BATON ROUGE, La. (WAFB) - Louisiana State University (LSU) suspended activities for its chapter of the Phi Kappa Psi fraternity as campus officials investigate “if violations of the law, LSU policy, or other applicable policies occurred.”
A letter provided to WAFB confirms the suspension is connected to activities involving members of the chapter on Monday, Oct. 19.
A prepared statement says the suspension was agreed upon by both campus officials and Phi Kappa Psi headquarters.
In a statement, university officials confirm to WAFB a student was brought to the hospital Monday after an off-campus incident overnight Sunday.
While a source tells the 9News Investigators this case was related to alcohol, university officials will not say that officially, but they do offer prayers as the student continues to be treated in the hospital.
“Our thoughts are obviously with the family and with the student and we hope, like everyone else does, that he’s recovering,” said Jim Sabourin, vice president of communications for LSU.
The LSU Police Department will first determine if any criminal laws were broken before the university will look into whether school policies were violated.
“We support organizations' ability to gather and to be productive and to even have fun, but we have rules around that and when it appears that rules are violated, then obviously the university has to step in and take action,” said Sabourin.
The same fraternity was under investigation in September for hazing allegations. That investigation remains ongoing, according to university officials.
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WAFB Lead Investigator Scottie Hunter asked Sabourin if that’s something that will be taken into consideration as the school looks into the newest potential violations of university policy.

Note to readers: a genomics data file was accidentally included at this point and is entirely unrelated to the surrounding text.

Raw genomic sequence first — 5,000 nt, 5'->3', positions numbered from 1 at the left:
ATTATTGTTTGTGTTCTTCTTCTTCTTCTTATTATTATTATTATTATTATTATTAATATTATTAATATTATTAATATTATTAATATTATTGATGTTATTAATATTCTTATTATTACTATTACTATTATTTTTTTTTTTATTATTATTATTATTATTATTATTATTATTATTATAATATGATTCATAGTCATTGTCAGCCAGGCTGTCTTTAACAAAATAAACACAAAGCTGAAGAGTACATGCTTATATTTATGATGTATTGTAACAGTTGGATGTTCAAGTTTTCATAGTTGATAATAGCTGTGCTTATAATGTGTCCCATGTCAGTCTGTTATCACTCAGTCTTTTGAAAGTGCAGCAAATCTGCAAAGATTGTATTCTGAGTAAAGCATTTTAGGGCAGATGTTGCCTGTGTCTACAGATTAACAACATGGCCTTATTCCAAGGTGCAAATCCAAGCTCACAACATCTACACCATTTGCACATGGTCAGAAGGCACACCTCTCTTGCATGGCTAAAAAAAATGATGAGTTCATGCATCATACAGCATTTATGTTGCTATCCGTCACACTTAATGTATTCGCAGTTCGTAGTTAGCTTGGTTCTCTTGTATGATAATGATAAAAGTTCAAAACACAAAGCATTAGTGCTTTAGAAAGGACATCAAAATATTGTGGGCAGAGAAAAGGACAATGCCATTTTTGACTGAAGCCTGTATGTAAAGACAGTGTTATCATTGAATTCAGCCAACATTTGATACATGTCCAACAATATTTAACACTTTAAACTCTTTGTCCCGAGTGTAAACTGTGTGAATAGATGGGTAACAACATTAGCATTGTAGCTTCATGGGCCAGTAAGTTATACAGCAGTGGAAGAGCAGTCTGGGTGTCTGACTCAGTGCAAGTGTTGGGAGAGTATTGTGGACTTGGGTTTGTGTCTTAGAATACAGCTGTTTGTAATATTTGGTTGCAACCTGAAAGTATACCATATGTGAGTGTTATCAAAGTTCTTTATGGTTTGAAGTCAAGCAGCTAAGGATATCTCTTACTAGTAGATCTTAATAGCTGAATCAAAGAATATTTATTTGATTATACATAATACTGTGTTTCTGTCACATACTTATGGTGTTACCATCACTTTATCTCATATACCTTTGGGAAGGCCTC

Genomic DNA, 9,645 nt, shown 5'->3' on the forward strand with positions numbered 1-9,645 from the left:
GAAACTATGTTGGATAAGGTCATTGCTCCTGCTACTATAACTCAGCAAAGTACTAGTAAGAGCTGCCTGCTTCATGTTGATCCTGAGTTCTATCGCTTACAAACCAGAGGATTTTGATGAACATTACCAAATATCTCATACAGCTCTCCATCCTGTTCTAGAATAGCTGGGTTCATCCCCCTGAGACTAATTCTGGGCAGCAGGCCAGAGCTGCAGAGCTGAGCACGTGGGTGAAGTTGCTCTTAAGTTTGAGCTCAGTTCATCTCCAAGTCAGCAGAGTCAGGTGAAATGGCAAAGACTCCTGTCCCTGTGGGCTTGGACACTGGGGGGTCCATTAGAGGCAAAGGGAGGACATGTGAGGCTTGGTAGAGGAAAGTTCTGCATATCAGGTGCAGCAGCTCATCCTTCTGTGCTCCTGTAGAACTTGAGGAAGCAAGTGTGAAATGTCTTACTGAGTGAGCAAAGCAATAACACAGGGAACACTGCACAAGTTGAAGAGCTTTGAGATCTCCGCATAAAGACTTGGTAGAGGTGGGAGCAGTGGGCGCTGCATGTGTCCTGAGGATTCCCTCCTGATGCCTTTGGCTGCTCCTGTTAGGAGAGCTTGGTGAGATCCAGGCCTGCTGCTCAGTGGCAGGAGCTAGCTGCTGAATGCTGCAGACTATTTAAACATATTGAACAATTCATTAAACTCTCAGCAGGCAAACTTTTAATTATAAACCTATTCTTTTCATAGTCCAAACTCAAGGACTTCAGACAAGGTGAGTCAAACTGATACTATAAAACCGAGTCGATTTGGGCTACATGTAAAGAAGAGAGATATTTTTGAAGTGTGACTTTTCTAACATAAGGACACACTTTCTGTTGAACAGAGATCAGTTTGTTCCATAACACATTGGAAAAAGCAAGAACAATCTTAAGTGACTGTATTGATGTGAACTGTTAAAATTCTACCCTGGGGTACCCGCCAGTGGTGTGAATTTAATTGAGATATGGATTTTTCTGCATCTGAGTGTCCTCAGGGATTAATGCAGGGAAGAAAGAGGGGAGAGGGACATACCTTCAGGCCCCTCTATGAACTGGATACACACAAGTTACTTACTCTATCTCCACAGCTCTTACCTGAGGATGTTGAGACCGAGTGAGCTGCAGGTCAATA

“Certainly it’s something we have to take into consideration, but each incident that may be reported to us is investigated completely independently,” said Sabourin.
All activities and gatherings on or off campus have been halted for the frat unless it’s to help with the investigation.
Almost one year after the Max Gruver case came to a close, university leaders say they hope students get the message and realize how serious these cases can be.
“We can’t be there 24/7 and we can’t monitor everything students do, so we hope they understand the rules and understand the penalties associated with those,” Sabourin added.
East Baton Rouge District Attorney Hillar Moore III says his office was informed of the LSU Police Department’s investigation into a potential hazing incident that led to the student’s hospitalization.
He says officials are interviewing witnesses and collecting evidence to determine whether the circumstances meet the criminal definition of hazing that was enacted in state law following the 2017 hazing death of Maxwell Gruver, an LSU freshman who died following a night of coerced drinking at his new fraternity house.
“This case looks unbelievably similar to the Gruver case. There are a lot of parallels, with one exception: Everyone who has been questioned so far is cooperating with the investigation,” Moore said. “We simply want to know what happened in order to take the appropriate actions.”
Moore emphasizes the investigation is ongoing and that it remains unclear whether anyone will face criminal charges.
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